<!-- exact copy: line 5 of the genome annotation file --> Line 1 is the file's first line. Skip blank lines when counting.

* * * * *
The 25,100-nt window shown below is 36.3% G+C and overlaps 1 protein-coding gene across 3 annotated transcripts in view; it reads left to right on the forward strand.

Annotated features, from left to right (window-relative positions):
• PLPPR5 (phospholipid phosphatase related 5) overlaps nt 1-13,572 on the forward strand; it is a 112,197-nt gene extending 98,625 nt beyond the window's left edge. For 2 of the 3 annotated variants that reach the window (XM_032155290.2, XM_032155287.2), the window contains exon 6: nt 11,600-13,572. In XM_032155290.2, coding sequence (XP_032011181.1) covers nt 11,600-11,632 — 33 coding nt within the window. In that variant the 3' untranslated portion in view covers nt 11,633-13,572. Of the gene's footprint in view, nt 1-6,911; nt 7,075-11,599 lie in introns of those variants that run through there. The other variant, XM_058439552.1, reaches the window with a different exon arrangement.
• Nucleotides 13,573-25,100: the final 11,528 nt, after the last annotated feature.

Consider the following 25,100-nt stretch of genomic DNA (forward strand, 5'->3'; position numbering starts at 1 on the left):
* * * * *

Consider the following 25,100-nt stretch of genomic DNA (forward strand, 5'->3'; position numbering starts at 1 on the left):